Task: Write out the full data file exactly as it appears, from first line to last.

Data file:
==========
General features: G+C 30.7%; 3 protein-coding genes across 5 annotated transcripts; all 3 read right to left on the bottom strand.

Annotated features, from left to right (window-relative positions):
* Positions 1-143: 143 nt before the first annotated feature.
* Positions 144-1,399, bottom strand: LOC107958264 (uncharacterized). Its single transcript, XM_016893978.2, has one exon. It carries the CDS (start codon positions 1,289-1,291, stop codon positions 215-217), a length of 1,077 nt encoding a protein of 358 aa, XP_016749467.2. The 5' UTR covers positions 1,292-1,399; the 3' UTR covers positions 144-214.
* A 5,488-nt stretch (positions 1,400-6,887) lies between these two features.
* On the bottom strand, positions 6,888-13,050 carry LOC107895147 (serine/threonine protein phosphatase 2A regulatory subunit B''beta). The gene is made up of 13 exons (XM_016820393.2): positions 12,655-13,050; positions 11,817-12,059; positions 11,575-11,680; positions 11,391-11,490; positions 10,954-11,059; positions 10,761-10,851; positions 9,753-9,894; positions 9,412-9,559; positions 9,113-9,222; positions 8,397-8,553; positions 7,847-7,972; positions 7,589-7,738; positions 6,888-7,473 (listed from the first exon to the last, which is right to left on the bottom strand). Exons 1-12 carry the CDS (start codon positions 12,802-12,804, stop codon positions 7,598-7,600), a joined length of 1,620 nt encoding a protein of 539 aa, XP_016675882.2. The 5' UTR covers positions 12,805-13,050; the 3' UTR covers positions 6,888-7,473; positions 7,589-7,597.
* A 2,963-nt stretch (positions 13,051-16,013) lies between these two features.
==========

General features: G+C 30.7%; 3 protein-coding genes across 5 annotated transcripts; all 3 read right to left on the bottom strand.

Annotated features, from left to right (window-relative positions):
* Positions 1-143: 143 nt before the first annotated feature.
* Positions 144-1,399, bottom strand: LOC107958264 (uncharacterized). Its single transcript, XM_016893978.2, has one exon. It carries the CDS (start codon positions 1,289-1,291, stop codon positions 215-217), a length of 1,077 nt encoding a protein of 358 aa, XP_016749467.2. The 5' UTR covers positions 1,292-1,399; the 3' UTR covers positions 144-214.
* A 5,488-nt stretch (positions 1,400-6,887) lies between these two features.
* On the bottom strand, positions 6,888-13,050 carry LOC107895147 (serine/threonine protein phosphatase 2A regulatory subunit B''beta). The gene is made up of 13 exons (XM_016820393.2): positions 12,655-13,050; positions 11,817-12,059; positions 11,575-11,680; positions 11,391-11,490; positions 10,954-11,059; positions 10,761-10,851; positions 9,753-9,894; positions 9,412-9,559; positions 9,113-9,222; positions 8,397-8,553; positions 7,847-7,972; positions 7,589-7,738; positions 6,888-7,473 (listed from the first exon to the last, which is right to left on the bottom strand). Exons 1-12 carry the CDS (start codon positions 12,802-12,804, stop codon positions 7,598-7,600), a joined length of 1,620 nt encoding a protein of 539 aa, XP_016675882.2. The 5' UTR covers positions 12,805-13,050; the 3' UTR covers positions 6,888-7,473; positions 7,589-7,597.
* A 2,963-nt stretch (positions 13,051-16,013) lies between these two features.